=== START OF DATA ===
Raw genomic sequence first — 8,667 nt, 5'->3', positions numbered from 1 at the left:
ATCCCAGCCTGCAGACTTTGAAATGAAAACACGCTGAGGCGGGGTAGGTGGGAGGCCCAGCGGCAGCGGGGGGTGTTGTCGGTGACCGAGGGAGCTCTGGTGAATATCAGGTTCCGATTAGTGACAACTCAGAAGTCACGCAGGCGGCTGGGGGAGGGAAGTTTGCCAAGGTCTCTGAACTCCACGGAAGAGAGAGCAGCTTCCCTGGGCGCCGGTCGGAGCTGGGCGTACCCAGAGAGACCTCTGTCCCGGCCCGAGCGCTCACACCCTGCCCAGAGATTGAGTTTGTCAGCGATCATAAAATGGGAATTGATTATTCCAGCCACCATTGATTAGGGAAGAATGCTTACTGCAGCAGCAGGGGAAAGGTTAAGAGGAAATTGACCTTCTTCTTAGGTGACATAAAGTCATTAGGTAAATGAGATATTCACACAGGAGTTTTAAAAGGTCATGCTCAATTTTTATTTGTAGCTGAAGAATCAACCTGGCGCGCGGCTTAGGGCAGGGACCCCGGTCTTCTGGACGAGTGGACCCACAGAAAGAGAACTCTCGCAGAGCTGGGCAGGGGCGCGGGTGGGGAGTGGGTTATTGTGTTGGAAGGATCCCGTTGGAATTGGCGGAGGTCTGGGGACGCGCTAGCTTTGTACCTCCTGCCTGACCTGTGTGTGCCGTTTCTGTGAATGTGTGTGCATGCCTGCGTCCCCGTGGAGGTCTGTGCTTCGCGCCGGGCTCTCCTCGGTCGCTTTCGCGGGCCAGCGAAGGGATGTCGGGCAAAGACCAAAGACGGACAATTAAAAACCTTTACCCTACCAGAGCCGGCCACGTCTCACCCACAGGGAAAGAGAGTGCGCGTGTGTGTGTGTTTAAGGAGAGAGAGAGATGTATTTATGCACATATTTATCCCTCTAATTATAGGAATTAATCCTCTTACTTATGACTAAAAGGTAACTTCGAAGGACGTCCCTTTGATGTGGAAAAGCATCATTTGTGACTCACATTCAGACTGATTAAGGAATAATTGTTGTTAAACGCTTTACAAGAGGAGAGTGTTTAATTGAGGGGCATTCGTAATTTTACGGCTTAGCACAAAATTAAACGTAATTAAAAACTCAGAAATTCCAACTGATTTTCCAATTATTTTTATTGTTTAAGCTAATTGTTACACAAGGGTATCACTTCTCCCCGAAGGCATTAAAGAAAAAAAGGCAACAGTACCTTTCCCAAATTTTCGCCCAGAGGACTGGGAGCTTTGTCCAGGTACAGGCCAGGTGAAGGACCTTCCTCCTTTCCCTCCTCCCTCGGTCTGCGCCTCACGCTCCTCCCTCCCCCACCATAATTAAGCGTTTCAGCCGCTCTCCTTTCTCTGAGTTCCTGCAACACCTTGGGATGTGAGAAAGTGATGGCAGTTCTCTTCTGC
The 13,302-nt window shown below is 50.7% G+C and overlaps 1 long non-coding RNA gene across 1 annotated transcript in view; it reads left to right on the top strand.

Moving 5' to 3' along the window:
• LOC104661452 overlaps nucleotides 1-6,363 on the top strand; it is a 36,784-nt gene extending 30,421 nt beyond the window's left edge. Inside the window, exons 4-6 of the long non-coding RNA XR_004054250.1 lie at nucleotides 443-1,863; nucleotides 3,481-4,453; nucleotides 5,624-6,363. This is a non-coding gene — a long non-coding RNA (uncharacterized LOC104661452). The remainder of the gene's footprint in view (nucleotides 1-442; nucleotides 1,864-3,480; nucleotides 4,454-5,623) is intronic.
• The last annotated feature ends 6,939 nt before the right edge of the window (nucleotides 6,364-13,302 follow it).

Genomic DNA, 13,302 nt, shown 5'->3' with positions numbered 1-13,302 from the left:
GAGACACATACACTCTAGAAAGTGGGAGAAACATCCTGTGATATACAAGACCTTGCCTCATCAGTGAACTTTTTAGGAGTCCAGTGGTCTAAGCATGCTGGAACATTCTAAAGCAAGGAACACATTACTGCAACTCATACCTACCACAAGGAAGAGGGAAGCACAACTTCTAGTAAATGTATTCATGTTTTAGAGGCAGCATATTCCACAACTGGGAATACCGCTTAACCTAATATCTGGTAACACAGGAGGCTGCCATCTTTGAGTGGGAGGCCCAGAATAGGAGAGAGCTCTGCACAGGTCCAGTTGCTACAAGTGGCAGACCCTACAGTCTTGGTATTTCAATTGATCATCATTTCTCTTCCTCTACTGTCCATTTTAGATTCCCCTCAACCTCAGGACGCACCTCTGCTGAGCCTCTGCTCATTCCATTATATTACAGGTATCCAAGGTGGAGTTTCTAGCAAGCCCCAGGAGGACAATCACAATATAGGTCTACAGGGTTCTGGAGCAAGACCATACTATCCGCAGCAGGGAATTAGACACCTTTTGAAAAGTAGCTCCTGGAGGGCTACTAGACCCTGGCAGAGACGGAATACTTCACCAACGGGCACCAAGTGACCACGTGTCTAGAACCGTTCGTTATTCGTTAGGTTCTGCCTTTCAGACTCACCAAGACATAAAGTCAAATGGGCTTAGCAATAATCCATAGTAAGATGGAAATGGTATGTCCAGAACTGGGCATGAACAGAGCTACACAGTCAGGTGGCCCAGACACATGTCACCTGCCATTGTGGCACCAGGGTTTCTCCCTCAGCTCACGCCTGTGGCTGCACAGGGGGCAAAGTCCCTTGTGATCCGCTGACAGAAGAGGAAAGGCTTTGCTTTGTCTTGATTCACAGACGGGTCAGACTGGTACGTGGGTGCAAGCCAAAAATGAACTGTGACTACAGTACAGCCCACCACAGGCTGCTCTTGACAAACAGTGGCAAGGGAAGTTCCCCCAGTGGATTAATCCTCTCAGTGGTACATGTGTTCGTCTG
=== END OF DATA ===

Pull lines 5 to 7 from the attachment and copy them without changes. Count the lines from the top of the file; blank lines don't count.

• LOC104661452 overlaps nucleotides 1-6,363 on the top strand; it is a 36,784-nt gene extending 30,421 nt beyond the window's left edge. Inside the window, exons 4-6 of the long non-coding RNA XR_004054250.1 lie at nucleotides 443-1,863; nucleotides 3,481-4,453; nucleotides 5,624-6,363. This is a non-coding gene — a long non-coding RNA (uncharacterized LOC104661452). The remainder of the gene's footprint in view (nucleotides 1-442; nucleotides 1,864-3,480; nucleotides 4,454-5,623) is intronic.
• The last annotated feature ends 6,939 nt before the right edge of the window (nucleotides 6,364-13,302 follow it).

Genomic DNA, 13,302 nt, shown 5'->3' with positions numbered 1-13,302 from the left: